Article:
RB: Because João Cabral de Melo Neto is a very objective poet. He is not an objectivist–he is very objective in his poems, and very dense, very grounded… and for me, perhaps, the greatest poet of all time in Brazil, a major author whose work deserves to be translated into all languages.
São Paulo, June 2014
RB: I have already thought about writing a Brazilian history of poetry, including foreigners who lived here. Many poets from abroad, interesting poets who lived in São Paulo, but whose poems are never included, even though they were written here… The great Lebanese Elias Farhat, who lived in Curitiba, if memory serves me well; Blaise Cendrars; Giuseppe Ungaretti, who lived in São Paulo three or four years; the Portuguese Jorge de Sena; Elizabeth Bishop, who lived in Rio and Minas; the Romanian Stefan Baciu, a “parassurrealist” who migrated from the far right to the extreme left and lived in Brazil in the years 1950/1960; and others. I don’t have the time, but that other story, the international history of Brazilian poetry, should be written. It’s not a matter of “influence” these poets and their poems belong to us, and should not be excluded. Brazilian nationalism is very negative in that regard. And that’s why I said that Julio Plaza was a great Brazilian artist.
J(J)M: Last time we spoke of Sibila as becoming increasingly a review of poetry criticism, and I would like to ask again what is, or what has been, your notion of criticism or criticality.
RB: Criticality is a way to make things clear, or to ask questions about poetry, or art, to dialogue with them, with a certain distance… Critique is crucial, criticism is an inseparable part of the literature, but in Brazil does not seem to exist for now. I don’t know what it’s like in Sweden…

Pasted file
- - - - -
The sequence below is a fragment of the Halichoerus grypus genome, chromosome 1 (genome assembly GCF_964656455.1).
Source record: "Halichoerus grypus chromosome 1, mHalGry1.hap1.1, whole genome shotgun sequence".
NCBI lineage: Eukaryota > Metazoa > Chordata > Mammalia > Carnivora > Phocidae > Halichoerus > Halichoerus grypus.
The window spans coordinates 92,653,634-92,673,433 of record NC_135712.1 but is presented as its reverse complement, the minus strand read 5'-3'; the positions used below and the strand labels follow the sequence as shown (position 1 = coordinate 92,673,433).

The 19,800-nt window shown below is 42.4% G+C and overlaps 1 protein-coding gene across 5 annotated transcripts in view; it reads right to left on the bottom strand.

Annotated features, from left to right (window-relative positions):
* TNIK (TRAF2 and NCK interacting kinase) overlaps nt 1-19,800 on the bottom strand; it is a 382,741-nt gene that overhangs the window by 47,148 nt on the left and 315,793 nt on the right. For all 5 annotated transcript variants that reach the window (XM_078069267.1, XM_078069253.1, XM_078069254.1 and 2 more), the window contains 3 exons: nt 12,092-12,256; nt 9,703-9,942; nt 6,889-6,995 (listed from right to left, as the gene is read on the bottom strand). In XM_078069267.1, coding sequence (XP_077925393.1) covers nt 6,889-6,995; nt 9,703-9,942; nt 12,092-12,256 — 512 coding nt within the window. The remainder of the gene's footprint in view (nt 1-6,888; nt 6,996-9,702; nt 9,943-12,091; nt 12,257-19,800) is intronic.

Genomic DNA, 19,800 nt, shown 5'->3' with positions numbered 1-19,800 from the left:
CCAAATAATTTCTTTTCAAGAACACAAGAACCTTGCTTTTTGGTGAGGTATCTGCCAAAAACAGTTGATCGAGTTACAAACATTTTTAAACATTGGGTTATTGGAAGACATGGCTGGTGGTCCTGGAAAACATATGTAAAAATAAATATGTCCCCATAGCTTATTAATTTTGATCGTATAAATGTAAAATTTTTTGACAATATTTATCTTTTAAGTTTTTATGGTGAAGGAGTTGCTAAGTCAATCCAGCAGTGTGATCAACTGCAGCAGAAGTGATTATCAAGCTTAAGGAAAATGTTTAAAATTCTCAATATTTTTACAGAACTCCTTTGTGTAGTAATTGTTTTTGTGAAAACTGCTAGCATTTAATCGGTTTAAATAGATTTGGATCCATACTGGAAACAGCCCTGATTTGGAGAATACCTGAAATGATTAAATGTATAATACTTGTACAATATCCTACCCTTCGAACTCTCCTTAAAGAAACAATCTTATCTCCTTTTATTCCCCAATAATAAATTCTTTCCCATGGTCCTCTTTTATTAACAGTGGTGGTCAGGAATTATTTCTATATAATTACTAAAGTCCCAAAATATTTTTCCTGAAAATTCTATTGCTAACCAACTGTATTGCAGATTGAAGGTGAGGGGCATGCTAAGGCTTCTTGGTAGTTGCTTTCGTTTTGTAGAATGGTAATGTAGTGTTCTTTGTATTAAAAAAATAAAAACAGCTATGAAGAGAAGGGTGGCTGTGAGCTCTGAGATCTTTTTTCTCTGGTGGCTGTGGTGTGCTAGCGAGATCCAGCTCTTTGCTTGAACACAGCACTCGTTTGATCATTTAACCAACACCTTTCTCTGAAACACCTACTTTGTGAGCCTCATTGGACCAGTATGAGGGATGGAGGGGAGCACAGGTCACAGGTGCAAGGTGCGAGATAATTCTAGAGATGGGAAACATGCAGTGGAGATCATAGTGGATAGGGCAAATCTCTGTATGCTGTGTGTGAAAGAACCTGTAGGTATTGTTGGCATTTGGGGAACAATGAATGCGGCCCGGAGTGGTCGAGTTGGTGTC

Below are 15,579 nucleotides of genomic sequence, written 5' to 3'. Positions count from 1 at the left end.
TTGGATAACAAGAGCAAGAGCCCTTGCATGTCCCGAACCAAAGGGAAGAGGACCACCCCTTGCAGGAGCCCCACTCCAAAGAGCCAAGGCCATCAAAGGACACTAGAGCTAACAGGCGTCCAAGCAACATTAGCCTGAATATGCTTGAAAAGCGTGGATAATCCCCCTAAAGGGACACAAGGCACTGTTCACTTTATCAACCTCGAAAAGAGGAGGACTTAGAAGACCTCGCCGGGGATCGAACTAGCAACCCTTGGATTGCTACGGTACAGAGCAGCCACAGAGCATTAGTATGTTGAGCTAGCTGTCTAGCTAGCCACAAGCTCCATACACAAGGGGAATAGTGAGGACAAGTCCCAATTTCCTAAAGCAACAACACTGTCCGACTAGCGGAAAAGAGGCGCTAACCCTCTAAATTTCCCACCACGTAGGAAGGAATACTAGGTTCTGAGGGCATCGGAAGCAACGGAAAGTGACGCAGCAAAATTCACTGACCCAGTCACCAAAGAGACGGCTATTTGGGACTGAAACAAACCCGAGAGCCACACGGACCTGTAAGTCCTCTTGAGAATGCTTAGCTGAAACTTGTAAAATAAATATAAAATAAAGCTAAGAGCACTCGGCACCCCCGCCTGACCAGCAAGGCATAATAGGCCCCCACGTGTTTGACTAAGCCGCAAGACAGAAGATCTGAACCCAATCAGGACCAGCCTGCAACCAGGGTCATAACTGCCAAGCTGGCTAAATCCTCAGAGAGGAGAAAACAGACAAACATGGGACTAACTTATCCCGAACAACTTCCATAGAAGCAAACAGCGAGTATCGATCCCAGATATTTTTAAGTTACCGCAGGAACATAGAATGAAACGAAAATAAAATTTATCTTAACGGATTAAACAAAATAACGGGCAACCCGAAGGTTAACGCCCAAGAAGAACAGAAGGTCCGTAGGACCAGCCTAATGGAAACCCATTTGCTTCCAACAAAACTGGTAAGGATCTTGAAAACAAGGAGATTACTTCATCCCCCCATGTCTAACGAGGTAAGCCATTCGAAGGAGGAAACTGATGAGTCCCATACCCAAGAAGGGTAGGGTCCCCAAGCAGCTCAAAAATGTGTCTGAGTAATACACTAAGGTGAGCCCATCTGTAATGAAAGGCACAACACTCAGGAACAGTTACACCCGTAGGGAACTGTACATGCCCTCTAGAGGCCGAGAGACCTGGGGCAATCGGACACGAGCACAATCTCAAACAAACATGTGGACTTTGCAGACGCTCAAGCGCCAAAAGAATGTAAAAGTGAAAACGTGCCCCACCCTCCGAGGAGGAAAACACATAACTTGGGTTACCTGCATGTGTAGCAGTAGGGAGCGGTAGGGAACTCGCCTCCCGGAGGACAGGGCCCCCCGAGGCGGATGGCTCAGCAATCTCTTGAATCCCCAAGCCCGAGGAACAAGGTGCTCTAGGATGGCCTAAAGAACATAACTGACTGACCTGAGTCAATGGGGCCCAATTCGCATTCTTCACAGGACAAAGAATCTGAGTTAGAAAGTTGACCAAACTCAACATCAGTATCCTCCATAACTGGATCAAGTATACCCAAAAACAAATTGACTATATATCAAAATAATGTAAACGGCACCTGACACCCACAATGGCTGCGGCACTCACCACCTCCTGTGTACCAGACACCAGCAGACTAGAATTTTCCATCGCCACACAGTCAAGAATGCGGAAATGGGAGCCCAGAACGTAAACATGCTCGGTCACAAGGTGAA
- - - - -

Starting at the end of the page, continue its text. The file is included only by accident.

J(J)M: On a note printed on the flaps of your latest book, Estado crítico, Alcir Pécora highlights three movements of your writing process. The first would be the “rough record” of an event, the enumeration of chaotic activity and things as they present themselves to the eye of the beholder. “If Alexandre Astruc spoke in 1948 of the stylo-caméra or camera pen, through which film saw itself as language, Régis Bonvicino’s poetry emulates, so to speak, neorealist film and produces camera pen that produces a language not subject the scheme of things experienced by sight.” The second movement would be the juxtaposition of these images in an attempt to find coincidences, internal symmetries, the sounds and rhythms of their collisions: “a strategy of immanent shock [that] rarely resolves in a sophisticated depiction of objects but rather in a dynamic narrative that can keep them in motion. “The third and last movement would appear as ‘residual energy force generated by the friction of scenes [that] unfolds as a brief commentary on the poetry itself being built’ along with a ‘distressed restlessness that pervades the poem’” …
RB: As a poet, I am a researcher. I walk around and observe, I come back and observe, and I talk, and I read … It’s a special kind of research. I never sit down and write a poem from my own inspiration. It’s not a poetry coming out of my work space, written from my desk. It comes from me walking, talking, feeling, observing, researching, reworking … It takes me a long time—I write and rewrite because I try to be very precise, to write poems in a very precise way. Thus, the material I find or I take from the media is always mediated, reworked, appearing more as a surprise within the poems, rather than a premeditated effect. And all the poems are interconnected – Estado Crítico is a book, not a collection of poems. It took me five years to write. A very slow kind of work…